Effective Record Keeping and Procedures in HOA Meetings

Meetings are arguably the purpose for the existence of HOA boards. They are a venue for homeowners, board members, and the management company (as well as any special committees) to meet and discuss community business.

Establishing standards and procedures in HOA meetings is not only a matter of efficiency. HOA meetings are governed by law in many states, with clear rules on record keeping, public notices, and meeting conduct. In many places, the board president determines the meeting’s flow.

Holding fast, productive, and helpful sessions is in the best interest of the HOA board and association members. This post reviews the types of HOA board meetings and best practices for running a typical session.

What are the Different Types of HOA Meetings?

Board Meetings

Board Meetings (Open Meetings or Regular Sessions) probably come to mind when considering HOA management. These regularly held meetings are open to unit owners or shareholders. Board Meetings are where the association conducts HOA business, and they must follow certain procedures, such as Roberts Rules of Order or other parliamentarian formats. Here, homeowners can speak about community concerns during open sessions. These opportunities to speak, are not unlimited and have various time limits that should be applied to all unit owners equally.

As set forth in the HOA Bylaws or applicable state statute, notice must be provided via mail or email or in a location easily accessible to unit owners. The timing requirements and manner of notice are included in the governing documents.

Executive Sessions

Also known as a Closed Meeting or Closed Session, Executive Sessions are not open to unit owners. The purpose of Executive Meetings is to debrief the board on confidential matters, such as contracts, lawsuits, or personnel issues. The minutes of these meetings are not accessible to the public, but they are discoverable during litigation, except they are protected by the attorney-client privilege.

Annual Meeting

Annual Meetings are a lynchpin of HOA operations. During the annual meetings, new board members are elected, and board members whose terms are expiring may be reelected. The board also presents yearly budgets to homeowners and reviews the latest happenings or plans for the coming year. Traditionally, they occur at the same time every year, as stated in the HOA bylaws. It can take several months of pre-planning to ensure the Annual Meeting goes smoothly. Unit owners are normally required to receive agendas for the meetings. Finally, this is an opportunity for boards to bring in people to discuss industry or HOA issues important to unit owners.

Emergency Meetings or Special Meetings

As one would expect, Emergency Meetings are reserved for worst-case-scenario events and held as the need arises for the community. These meetings might address a natural disaster, financial crisis, or other event that somehow affects the well-being of the community at large.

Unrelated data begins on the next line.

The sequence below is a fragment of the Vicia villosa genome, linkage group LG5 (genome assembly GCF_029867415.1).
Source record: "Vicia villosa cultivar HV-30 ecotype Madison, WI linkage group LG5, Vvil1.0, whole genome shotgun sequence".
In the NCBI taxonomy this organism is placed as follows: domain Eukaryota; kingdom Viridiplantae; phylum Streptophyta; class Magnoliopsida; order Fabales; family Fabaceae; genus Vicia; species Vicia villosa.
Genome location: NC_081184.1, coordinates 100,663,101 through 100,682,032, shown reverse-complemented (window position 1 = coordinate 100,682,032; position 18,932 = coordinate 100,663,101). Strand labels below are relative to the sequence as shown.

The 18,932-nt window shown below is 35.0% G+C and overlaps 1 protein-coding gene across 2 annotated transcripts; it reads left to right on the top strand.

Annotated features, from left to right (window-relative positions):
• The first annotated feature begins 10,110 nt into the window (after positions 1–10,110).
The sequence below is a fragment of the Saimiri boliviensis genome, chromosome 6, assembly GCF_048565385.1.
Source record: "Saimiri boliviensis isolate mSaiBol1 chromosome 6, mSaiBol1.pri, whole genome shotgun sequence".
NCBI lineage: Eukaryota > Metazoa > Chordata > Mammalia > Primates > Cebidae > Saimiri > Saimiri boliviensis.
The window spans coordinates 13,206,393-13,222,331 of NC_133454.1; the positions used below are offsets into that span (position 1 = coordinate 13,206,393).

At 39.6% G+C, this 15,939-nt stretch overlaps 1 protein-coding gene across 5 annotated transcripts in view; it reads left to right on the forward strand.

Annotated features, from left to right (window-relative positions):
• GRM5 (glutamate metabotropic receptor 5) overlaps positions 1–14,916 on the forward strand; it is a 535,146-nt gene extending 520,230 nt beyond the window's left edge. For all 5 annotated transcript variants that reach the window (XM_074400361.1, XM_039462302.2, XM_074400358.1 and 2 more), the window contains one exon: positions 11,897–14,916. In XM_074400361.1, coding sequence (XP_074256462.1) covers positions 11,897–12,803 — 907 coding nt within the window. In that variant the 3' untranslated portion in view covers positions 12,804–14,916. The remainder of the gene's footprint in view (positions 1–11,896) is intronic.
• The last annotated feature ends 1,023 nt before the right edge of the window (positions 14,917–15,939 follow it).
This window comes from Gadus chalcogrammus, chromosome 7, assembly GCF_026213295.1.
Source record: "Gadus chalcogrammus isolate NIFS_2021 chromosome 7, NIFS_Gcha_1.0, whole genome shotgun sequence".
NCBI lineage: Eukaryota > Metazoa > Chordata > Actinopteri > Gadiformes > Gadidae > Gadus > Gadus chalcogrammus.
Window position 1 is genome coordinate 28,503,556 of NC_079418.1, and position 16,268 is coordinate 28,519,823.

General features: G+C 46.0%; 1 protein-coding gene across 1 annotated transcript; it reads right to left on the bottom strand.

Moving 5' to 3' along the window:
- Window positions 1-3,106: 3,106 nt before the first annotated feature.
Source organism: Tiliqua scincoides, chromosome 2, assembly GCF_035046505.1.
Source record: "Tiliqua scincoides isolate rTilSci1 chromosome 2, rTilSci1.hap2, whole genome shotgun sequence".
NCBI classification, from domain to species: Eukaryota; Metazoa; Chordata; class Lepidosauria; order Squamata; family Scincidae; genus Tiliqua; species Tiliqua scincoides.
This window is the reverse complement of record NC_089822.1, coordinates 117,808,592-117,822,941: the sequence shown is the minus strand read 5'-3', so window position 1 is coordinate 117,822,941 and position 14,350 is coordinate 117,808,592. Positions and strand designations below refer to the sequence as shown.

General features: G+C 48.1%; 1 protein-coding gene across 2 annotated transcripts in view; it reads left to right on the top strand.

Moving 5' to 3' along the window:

Special Meetings assemble to address a specific purpose outside of normal HOA operations, such as discussing proposed amendments to the bylaws or the recall of a board member. Note that Special Meetings differ from Committee Meetings, in which a group comprising board members, homeowners, and other interested parties are assembled to lead special community projects, such as landscaping or installing a shared pool.

Learn more: HOA Reserve Studies: Is Your HOA Prepared?

Implement Procedures to Have a Successful and Productive HOA Meeting

A productive HOA meeting begins and ends with respect. The HOA President (or appointed chairperson) is responsible for conducting the meeting and moving things along. To keep things civil and set a respectful tone, you must:

  • Prepare information and matters to be reviewed and studied prior to the meeting for greater productivity and efficiency.
  • Start meetings on time.
  • Conduct a roll call to confirm that a quorum (the least viable number of board members present to conduct business and take votes as established in the bylaws) is met. This is very often an issue giving rise to claims regarding meeting the quorum requirements.
  • Stick to the agenda and minimize tangents—or at least save them for the open discussion at the end of the session. Board members refrain from reacting to what unit owners may say. The raised issues can be discussed after board members have had an opportunity to review and study the issue.
  • Select a board secretary or other board member to record the minutes. The minutes should include: (1) state the issue being discussed, (2) whether the issue will be voted on, if there is a vote (3) The result of the vote.